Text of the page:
You are using an outdated browser. Please upgrade your browser to improve your experience and security.

Skip to main

Unstable Housing and LGBTQ Youth Suicidality

LGBTQ youth who experienced housing instability reported considering suicide at twice the rate and attempted suicide at more than three times the rate of LGBTQ youth who had not.
Violet Purple Gradient


The national challenge surrounding homelessness and housing instability stems from both the prevalence of youth who experience homelessness as well as the relationship between homelessness and mental and physical health (Meldow, S., Klineberg, E., Steinbeck, K., 2014). Those who experience housing instability report significantly poorer mental health outcomes (Baam, Wilson, & Russell, 2019; Ecker, Aubry, & Sylvestre, 2019), and LGBTQ youth are represented at over twice the overall youth rate in reports of unstable housing (Baams, Wilson, & Russell, 2019; Durso & Gates, 2012). This is alarming given that LGBTQ youth in general report significantly higher rates of considering and attempting suicide compared to heterosexual and/or cisgender youth (Kann et al., 2018). Despite the overrepresentation of LGBTQ youth among those experiencing housing instability, there remains a dearth of studies examining the relationship between housing instability and suicidality among LGBTQ youth. In this research brief, we explore the relationship between reports of unstable housing and recent suicidality among youth who participated in The Trevor Project’s National Survey on LGBTQ Youth Mental Health (The Trevor Project, 2019).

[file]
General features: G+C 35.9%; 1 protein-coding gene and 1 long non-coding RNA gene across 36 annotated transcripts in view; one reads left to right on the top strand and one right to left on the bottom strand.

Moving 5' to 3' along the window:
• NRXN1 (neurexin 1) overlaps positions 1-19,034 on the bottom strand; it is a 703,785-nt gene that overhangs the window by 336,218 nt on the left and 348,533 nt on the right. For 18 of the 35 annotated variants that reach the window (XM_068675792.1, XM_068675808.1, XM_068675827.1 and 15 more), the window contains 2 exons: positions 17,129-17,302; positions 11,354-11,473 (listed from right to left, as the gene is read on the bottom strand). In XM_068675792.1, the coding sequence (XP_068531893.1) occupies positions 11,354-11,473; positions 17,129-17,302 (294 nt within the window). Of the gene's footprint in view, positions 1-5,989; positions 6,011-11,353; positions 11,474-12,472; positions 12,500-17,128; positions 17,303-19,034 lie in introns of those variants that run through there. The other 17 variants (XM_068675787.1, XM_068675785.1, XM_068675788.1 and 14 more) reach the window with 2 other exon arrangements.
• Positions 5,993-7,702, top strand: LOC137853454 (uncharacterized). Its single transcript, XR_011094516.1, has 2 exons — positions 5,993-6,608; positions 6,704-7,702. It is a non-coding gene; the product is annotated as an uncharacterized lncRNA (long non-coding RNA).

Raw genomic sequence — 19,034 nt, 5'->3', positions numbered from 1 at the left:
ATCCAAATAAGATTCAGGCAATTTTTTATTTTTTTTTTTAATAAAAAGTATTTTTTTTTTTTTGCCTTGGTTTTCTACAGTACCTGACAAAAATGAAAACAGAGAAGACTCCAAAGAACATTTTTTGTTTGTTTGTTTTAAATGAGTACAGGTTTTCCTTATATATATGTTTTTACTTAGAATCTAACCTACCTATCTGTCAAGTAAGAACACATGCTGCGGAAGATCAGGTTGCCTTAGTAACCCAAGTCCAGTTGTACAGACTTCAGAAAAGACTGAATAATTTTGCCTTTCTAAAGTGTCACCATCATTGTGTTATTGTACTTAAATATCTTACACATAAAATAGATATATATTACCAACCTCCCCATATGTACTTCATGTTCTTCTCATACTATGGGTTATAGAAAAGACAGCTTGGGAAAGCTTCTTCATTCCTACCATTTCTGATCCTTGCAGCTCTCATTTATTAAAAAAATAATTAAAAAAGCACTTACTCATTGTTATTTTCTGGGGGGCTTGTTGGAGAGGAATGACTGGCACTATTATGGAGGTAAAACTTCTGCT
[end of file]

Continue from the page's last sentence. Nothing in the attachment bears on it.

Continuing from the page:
Mental Health Among Youth

Overall, 25% of LGBTQ youth in our sample reported experiencing unstable housing at some point in their life. LGBTQ youth who experienced housing instability were on average younger, transgender/non-binary, Hispanic or a racial minority, and from families with low income. Youth who experienced housing instability also reported higher rates of discrimination and physical threats or harm related to their sexual orientation or gender identity.